In a recent email exchange with a Nanosolar board member whom I respect, the exchange ended with the investor saying that slow and steady will win the CIGS game. And Nanosolar seems to be slowly and steadily making headway into commercialization. There are still plenty of challenges ahead.

There is a good book to be written here about innovation and risk in the Nanosolar story.

Whether that book has a happy ending remains to be seen.

GE Also Invests in Grid Net, Tendril

Jeff St. John: October 14, 2009, 11:59 AM

General Electric's undisclosed, first-time investment in Israel-based SolarEdge Technologies was matched by two other investments in companies with which GE has quite a bit of experience.

Those would be Tendril, the maker of home energy management technology, and Grid Net, the GE-backed maker of software and systems for WiMax-enabled smart meters. GE's investment arm, GE Energy Financial Services, announced the investments Wednesday.

While GE hadn't invested in Tendril before, it and the Boulder, Colo.-based startup have a partnership to use Tendril's software platform to enable GE's planned line of "smart" home appliances that can turn on and off via homeowner or utility commands to cut down on peak power demand.

As for San Francisco-based Grid Net, GE participated in a 2006 funding round that got the company going, and has reportedly been testing Grid Net's WiMax technology in GE smart meters in pilot projects in Australia.  

GE Energy Financial Services investment arm didn't disclose the amount of its investments in the three companies.

Nanosolar’s Patent-Pending PV is Encapsulated But Boxless

Eric Lane: October 13, 2009, 12:40 PM

Nansolar, a San Jose, California thin-film solar company, has made a lot of press announcements lately for various news items, including opening a solar panel assembly facility in Germany, boosting its CIGS cells’ efficiency and unveiling new Utility Panel technology (read the Greentech Media story here).

According to Nanosolar, its Utility Panel is the first solar electricity panel specifically designed for utility-scale systems. 

The company’s white paper says the new solar panel provides electrical benefits (increased power per panel), reliability benefits (better sealing and encapsulation to prevent moisture damage) and mechanical benefits (superior strength due to tempered glass panes on both the back and front of the panel).

Nansolar has several pending patent applications relating to its encapsulation technology and large-scale solar modules.  U.S. Application Pub. Nos. 2007/0295385 (’385 Application), 2007/0295386, 2007/0295387, 2007/0295388, 2007/0295389 and 2007/0295390 comprise a family of applications directed to encapulated solar cells.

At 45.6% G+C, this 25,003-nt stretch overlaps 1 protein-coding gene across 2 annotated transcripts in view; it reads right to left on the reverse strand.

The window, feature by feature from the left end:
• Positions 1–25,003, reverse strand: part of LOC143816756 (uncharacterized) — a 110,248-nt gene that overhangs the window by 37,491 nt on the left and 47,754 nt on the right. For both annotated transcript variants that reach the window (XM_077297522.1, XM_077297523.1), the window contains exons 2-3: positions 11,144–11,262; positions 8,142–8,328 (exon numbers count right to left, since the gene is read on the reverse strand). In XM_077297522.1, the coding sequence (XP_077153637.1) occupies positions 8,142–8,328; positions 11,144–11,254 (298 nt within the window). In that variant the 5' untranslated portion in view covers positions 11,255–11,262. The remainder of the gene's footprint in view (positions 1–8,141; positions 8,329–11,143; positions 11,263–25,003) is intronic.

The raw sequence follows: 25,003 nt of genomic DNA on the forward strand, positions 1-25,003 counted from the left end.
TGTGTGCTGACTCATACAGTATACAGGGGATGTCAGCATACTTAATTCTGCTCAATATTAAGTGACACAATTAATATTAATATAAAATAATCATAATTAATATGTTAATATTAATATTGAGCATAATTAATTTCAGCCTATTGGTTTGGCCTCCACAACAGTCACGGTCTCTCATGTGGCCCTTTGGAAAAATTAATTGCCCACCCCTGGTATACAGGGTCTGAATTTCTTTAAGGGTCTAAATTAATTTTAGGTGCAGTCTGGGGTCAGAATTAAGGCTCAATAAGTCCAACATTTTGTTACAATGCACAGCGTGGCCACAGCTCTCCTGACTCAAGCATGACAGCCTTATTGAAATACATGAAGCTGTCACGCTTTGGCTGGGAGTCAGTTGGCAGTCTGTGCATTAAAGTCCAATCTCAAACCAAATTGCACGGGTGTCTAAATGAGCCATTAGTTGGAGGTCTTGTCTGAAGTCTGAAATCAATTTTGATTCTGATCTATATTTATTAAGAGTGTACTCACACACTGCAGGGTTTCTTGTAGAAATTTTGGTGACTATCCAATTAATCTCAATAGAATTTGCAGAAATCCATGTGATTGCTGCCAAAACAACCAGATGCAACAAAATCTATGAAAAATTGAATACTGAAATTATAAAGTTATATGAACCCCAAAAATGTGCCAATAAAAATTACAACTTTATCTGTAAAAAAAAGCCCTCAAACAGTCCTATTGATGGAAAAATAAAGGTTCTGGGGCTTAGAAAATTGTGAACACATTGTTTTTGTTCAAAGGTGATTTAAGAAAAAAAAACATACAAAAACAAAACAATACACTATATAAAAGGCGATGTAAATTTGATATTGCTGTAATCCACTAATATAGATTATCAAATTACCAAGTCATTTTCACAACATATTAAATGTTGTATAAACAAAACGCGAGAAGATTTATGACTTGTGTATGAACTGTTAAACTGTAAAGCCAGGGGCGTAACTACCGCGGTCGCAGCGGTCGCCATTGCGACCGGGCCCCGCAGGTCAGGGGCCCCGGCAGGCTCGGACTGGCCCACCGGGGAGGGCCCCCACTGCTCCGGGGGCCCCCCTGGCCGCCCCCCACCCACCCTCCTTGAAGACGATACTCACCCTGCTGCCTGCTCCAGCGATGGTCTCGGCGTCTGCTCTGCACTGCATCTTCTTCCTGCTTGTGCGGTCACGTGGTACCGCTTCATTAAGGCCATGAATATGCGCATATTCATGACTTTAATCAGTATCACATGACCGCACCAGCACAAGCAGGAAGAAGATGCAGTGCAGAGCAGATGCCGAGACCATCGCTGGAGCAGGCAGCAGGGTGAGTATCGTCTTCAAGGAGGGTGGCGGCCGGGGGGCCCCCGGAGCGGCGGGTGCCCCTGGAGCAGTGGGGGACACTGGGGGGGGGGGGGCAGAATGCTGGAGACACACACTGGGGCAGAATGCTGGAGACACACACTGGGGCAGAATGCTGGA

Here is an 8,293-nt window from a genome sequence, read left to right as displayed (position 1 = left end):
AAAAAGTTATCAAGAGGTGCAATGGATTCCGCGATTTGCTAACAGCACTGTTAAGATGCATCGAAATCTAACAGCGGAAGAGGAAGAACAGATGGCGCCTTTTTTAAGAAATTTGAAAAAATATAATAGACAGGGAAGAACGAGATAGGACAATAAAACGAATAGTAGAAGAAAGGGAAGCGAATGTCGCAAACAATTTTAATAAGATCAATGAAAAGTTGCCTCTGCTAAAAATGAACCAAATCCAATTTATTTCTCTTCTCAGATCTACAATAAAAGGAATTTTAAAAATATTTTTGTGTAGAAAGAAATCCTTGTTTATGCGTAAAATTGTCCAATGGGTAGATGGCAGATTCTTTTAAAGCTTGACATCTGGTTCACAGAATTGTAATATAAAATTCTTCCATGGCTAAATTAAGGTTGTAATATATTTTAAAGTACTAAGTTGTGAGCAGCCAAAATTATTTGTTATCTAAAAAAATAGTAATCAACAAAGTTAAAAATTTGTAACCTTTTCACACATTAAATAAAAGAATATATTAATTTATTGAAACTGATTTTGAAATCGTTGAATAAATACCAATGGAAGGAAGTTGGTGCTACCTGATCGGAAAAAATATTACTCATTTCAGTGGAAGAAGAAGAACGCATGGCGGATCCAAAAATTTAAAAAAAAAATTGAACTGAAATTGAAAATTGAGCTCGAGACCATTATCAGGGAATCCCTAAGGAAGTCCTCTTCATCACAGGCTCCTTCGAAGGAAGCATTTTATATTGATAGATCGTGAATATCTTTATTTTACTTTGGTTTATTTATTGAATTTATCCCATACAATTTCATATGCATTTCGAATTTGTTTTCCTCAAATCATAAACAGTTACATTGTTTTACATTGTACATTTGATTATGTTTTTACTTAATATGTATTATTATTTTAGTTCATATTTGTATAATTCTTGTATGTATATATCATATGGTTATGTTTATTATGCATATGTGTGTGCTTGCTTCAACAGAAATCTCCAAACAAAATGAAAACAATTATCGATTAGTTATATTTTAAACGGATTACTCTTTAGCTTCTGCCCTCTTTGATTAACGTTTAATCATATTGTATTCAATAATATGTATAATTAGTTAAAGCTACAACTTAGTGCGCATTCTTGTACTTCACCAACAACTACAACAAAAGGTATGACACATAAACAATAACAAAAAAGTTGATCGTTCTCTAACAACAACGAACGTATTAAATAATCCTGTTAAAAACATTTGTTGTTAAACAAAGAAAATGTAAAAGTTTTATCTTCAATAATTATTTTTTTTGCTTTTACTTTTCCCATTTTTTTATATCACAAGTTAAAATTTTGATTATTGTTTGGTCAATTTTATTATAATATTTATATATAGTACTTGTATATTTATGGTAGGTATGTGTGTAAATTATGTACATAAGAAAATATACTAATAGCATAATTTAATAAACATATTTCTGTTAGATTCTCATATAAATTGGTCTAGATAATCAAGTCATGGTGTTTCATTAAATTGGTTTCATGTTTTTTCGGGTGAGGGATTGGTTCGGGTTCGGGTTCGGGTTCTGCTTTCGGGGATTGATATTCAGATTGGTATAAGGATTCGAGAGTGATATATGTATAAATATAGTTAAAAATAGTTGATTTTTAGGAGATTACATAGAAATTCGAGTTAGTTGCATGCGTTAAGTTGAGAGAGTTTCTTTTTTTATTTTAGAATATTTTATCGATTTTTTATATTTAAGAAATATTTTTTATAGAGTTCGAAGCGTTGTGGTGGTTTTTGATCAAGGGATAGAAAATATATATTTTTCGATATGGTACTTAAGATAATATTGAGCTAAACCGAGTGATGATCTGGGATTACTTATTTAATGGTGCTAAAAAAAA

The ‘385 Application describes a solar cell (10) having a protective layer (20) mounted in packaging that includes pottant layers (30, 32).  The packaging has at least one outer barrier layer (40), which may be made of tempered glass.


The packaging may also have a backside support layer (50).  Edge sealing material (54) prevents moisture penetration and may be made of butyl rubber tape or epoxy.

U.S. Application Pub. No. 2008/0041434 is directed to a photovoltaic module designed to be used without a junction box. 

The module (10) includes a rigid transparent upper layer (12), a pottant layer (14) and a plurality of solar cells (16).  The transparent upper layer (12) is made of glass and provides structural support and acts as a protective barrier.


A protective backsheet (20) has an electrically insulating layer (22), a support layer (24) and another electrically insulating layer (26).  In one embodiment, the electrically insulating layers are made of black alumina to maximize emission of heat, and the support layer is made of aluminum.

Openings (30) in the backsheet (20) allow wire (40) or wire ribbon (42) to extend outward from the module (10) and be connected to another module to create an electrical interconnection between modules, eliminating the need for a junction box.

According to the ‘434 Application, this solar module design reduces manufacturing costs and redundant parts in each module.

Eric Lane is a patent attorney and intellectual property lawyer at Luce, Forward, Hamilton & Scripps in San Diego, where he is in the Intellectual Property and Climate Change & Clean Technology practices. Eric is the founder and author of Green Patent Blog, which provides discussion and analysis of intellectual property law issues in clean technology.

A Jet Flies on Natural Gas: A Market Finally for GTL?

Michael Kanellos: October 13, 2009, 10:24 AM

Gas-to-liquid fuels have been under development by Shell and ExxonMobil in Qatar for a number of years. The high expense, however, has made it a difficult sell for the car and truck industry.

This week, Qatar Airways flew an Airbus 340-800 jet from London to Doha flying a 50-50 blend of kerosene and GTL from Royal Dutch Shell, according to Reuters. The fuel mix cuts down particulate and sulfur dioxide. Airbus has said that 30 percent of jet fuel may have to come from clean alternatives by 2030. And planes will inevitably continue to run on liquid fuel – the nuclear plane and the battery-powered plane aren't likely alternatives.